Janaya Sells, 7, reads a token-bought book on Sept. 26, 2019, during a ribbon cutting for an Inchy the Worm book vending machine at R.E. Stevenson Elementary School in Russellville, Ky. (Bac Totrong/Daily News via AP, File)

For decades, two schools of thought have clashed on how to best teach children to read, with passionate backers on each side of the so-called reading wars. 

A cancer diagnosis unleashes a whirlwind of emotions and questions for patients and their loved ones. To help them navigate through this trying time, Dr. Ranjana Srivastava, an oncologist and former Chicago resident, shares her knowledge in a new book, “A Cancer Companion: An Oncologist's Advice on Diagnosis, Treatment, and Recovery."

Gavin Van Horn

Chicago is not defined solely by its human residents. It’s a city with a living, evolving "ecological web of interactions" between man and animal, according to Gavin Van Horn. He joins "Chicago Tonight" to talk about "City Creatures," a book which details urban wildlife history through essays, poetry, photography and paintings.

A New Book Titled “A Godly Humanism”

One of the most memorable quotes in Seattle Archbishop J. Peter Sartain’s homily at the funeral of his good friend and mentor, Cardinal Francis George, came from George himself. “The only thing we take with us when we die is what we have given away,” Sartain said, quoting the Cardinal who had spoken to him about the nature of death. Given this core belief, it is no surprise that George spent much of his final weeks, and even his final hours, fine-tuning the manuscript for a forthcoming book of personal essays called A Godly Humanism. 

Author Gillian O'Brien joins us to discuss her book Blood Runs Green, a non-fiction account of the largely forgotten murder of a prominent Irish-American doctor who was also the member of a secretive Irish Republican organization.

A new book brings together 152 portraits from the Chicago Tribune archives. We'll talk with the Tribune Picture Editor Michael Zajakowski about the pictures and the people behind them. 

Making the American Body author Jonathan Black gives us a look into the fitness industry and its impact on the American body consciousness.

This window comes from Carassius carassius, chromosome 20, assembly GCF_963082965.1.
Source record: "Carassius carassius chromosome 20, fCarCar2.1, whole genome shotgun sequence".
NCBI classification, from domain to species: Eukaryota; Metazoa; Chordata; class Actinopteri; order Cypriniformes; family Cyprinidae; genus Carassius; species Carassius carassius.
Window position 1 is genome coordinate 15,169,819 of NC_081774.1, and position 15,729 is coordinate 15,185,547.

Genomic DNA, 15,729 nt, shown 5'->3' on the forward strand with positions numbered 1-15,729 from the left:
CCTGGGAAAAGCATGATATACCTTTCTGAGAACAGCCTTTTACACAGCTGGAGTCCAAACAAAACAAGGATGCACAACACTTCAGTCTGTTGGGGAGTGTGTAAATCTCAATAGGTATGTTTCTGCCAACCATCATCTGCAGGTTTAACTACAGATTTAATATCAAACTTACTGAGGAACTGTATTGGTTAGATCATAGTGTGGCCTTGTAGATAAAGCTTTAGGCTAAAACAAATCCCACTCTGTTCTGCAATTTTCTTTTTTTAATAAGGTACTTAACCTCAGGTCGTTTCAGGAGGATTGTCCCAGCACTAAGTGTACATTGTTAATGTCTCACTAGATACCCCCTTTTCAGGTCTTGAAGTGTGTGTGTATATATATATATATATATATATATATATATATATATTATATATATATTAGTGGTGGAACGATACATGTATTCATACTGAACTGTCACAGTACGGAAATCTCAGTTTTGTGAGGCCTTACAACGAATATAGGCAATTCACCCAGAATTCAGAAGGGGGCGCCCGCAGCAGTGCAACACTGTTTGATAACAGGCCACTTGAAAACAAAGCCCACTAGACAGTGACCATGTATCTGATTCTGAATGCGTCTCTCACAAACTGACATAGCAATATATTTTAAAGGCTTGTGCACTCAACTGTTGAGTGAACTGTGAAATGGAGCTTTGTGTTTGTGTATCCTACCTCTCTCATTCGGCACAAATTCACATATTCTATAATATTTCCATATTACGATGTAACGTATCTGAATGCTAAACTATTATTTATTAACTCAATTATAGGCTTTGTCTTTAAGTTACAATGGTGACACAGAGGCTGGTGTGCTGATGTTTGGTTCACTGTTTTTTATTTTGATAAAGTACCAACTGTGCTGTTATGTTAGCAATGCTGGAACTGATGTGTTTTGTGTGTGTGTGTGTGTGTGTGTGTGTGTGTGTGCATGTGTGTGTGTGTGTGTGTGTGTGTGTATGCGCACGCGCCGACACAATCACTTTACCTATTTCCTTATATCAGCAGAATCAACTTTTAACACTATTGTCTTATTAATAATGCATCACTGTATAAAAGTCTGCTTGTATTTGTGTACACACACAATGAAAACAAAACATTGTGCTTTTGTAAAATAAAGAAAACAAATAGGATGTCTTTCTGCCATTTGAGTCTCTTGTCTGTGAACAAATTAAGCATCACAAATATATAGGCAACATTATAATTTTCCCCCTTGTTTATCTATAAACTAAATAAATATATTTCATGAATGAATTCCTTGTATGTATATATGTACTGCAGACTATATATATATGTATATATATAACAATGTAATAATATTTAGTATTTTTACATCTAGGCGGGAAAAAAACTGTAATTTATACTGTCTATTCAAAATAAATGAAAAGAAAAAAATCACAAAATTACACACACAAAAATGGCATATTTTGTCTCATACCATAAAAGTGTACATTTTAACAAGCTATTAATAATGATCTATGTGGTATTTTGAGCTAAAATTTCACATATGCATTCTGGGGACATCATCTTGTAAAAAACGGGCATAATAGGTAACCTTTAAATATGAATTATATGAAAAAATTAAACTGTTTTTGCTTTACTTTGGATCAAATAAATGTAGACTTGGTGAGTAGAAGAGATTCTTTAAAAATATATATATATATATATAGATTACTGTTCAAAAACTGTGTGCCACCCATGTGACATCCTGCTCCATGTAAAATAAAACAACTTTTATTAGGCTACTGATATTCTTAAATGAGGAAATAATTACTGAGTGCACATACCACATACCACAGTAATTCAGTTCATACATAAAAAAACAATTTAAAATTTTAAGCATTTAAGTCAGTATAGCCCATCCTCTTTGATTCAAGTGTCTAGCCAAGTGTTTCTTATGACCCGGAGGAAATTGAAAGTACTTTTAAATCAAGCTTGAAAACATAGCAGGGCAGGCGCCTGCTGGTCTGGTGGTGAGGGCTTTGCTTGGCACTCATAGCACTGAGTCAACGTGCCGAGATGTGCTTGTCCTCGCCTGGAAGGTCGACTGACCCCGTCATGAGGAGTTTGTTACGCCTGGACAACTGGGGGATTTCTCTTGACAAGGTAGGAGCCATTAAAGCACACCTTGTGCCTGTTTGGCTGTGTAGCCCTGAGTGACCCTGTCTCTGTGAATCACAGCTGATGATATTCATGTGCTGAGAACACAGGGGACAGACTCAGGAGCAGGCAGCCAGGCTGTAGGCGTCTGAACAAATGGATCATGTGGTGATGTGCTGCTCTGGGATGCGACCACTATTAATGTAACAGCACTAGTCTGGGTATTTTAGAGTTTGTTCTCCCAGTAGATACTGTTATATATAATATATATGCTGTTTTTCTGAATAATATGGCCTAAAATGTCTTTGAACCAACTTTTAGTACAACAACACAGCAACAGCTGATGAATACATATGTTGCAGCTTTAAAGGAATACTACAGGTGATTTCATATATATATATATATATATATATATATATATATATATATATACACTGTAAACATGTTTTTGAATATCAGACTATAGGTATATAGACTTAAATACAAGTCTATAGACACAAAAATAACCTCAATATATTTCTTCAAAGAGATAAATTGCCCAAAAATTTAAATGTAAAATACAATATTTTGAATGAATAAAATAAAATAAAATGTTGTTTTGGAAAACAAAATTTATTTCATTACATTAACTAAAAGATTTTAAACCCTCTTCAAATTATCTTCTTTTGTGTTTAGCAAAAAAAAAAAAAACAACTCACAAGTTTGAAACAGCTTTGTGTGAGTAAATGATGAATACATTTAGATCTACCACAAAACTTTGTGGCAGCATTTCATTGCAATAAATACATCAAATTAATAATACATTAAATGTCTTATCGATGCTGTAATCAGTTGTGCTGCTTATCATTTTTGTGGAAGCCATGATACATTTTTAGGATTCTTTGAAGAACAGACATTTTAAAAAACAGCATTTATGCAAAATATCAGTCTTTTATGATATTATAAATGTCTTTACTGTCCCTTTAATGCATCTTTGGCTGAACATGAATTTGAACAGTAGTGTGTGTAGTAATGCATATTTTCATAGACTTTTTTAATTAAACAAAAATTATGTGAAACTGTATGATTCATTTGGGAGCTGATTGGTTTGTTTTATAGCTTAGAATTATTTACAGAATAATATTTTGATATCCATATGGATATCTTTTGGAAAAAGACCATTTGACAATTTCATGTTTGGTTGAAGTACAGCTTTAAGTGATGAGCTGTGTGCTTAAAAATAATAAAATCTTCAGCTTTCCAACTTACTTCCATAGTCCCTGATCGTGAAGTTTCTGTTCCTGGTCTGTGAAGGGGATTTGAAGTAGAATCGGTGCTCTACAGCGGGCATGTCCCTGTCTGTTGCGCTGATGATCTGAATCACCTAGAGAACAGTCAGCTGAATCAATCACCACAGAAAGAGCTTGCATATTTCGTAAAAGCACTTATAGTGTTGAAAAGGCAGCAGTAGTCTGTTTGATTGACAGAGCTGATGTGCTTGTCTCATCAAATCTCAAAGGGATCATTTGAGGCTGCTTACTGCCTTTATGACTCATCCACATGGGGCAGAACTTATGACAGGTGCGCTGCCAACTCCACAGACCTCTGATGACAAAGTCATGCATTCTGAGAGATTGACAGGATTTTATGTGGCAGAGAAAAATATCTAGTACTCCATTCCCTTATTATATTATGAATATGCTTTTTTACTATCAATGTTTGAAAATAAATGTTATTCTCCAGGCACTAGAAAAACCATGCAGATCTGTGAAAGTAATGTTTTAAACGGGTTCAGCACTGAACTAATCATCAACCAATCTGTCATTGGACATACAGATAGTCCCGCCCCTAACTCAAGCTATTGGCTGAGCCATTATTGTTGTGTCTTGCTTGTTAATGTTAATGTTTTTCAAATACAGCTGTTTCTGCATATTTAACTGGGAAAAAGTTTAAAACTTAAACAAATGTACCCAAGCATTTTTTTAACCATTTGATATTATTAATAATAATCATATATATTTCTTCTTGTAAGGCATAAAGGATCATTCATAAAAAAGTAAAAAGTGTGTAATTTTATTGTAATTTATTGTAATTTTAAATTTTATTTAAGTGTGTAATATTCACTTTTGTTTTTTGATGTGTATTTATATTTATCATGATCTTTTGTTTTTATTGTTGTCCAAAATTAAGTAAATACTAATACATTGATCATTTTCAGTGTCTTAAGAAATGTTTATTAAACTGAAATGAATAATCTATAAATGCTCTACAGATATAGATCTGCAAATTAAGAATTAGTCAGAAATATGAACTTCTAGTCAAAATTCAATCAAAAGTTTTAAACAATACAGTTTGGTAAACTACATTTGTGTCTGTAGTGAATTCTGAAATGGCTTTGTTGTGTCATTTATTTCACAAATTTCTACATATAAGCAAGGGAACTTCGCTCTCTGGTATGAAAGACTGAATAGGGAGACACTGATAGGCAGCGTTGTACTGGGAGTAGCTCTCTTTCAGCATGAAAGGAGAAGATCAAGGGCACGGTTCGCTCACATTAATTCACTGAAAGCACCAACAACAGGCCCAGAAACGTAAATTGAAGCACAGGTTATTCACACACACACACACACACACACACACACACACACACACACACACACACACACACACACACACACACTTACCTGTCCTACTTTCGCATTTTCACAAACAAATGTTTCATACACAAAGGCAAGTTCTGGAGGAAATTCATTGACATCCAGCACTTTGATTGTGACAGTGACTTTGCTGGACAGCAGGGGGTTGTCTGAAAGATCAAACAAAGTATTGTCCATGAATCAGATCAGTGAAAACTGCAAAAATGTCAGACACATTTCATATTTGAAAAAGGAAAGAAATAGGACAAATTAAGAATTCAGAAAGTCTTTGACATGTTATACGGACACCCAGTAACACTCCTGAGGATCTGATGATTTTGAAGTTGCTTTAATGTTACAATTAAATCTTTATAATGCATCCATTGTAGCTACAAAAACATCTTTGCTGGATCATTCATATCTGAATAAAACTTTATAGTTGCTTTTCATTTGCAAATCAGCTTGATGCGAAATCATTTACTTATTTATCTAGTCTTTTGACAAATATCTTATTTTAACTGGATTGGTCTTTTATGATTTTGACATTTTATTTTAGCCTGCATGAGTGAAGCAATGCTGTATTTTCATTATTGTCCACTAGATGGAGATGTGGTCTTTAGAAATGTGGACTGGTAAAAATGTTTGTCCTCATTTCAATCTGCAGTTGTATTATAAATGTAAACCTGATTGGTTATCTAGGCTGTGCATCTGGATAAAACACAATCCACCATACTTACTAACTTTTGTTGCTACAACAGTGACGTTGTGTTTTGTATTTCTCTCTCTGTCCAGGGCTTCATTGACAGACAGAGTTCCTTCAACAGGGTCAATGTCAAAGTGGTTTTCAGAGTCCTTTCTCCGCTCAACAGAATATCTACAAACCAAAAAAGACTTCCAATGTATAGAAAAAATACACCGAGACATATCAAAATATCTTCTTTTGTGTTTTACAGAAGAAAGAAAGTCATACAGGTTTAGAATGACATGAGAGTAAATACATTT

Illinois celebrates its bicentennial in 2018, and two authors have suggestions on how to fix the funk in Illinois just in time for the celebration. Read an excerpt from Fixing Illinois: Politics and Policy in the Prairie State.

Nicholas Epley, Professor of Behavioral Science at the University of Chicago, joins us to discuss his new book, Mindwise: How We Understand What Others Think, Believe, Feel and Want.

We are joined by author Peter W. Singer to talk cybersecurity, his new book and what you need to know to protect yourself online. Read an excerpt.

We talk with, Rebecca Eaton, the executive producer of Masterpiece and get the inside scoop on America’s beloved British dramas. We also check to see what’s to come next season on Downton Abbey. Read an excerpt from Eaton's book.

Congressman Luis Gutierrez joins us to talk about the government shutdown, his recent arrest, and his new book, Still Dreaming: My Journey from the Barrio to Capitol Hill.

Pulitzer Prize-winning Chicago Tribune columnist Mary Schmich talks about her new book, a collection of columns called Even The Terrible Things Seem Beautiful to Me Now. Read some of her favorite columns.

We take a look at what Bill Daley was like inside the Obama administration. Read a book excerpt.

A new book takes a look at how Chicago became a leading lady on the silver screen. Hollywood on Lake Michigan looks at the city’s role in developing cinema throughout the past 100 years. View a slideshow and read an excerpt.

Jonathan Alter is an award-winning author, columnist, reporter and television analyst. Since 2011, he has written a column for Bloomberg View, a worldwide commentary site housed under Bloomberg News. The Chicago native joins us to discuss his new book, The Center Holds: Obama and His Enemies. Read an excerpt.